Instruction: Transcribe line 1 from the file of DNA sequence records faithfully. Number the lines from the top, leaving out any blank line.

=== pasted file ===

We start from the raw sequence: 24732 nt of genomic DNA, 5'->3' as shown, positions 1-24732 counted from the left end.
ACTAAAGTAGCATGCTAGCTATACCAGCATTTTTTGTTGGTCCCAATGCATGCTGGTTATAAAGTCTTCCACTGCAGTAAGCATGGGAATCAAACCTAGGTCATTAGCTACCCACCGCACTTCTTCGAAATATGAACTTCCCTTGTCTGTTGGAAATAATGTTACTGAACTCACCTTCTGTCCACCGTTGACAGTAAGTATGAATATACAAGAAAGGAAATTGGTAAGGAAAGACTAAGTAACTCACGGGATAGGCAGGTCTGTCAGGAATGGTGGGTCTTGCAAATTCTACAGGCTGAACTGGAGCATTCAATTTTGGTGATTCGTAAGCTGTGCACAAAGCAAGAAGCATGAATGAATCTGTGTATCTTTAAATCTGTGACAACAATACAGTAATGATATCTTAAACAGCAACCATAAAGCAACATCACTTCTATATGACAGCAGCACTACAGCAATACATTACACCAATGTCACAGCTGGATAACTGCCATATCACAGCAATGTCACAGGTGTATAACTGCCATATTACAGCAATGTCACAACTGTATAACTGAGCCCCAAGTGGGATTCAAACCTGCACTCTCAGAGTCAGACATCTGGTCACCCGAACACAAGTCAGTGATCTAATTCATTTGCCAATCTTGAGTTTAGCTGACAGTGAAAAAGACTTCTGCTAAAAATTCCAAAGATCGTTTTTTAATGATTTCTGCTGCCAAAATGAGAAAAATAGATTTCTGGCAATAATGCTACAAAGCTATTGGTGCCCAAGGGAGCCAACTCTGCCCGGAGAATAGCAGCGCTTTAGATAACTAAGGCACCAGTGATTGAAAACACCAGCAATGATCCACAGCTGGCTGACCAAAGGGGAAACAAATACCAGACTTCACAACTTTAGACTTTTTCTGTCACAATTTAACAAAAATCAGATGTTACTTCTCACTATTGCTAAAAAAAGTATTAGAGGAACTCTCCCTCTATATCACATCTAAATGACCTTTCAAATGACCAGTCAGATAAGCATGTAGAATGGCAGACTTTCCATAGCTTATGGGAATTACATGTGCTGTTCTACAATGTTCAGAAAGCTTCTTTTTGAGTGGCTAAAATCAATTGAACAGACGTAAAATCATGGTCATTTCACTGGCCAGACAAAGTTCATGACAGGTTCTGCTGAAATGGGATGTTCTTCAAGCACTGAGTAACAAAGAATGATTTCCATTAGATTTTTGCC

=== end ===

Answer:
We start from the raw sequence: 24732 nt of genomic DNA, 5'->3' as shown, positions 1-24732 counted from the left end.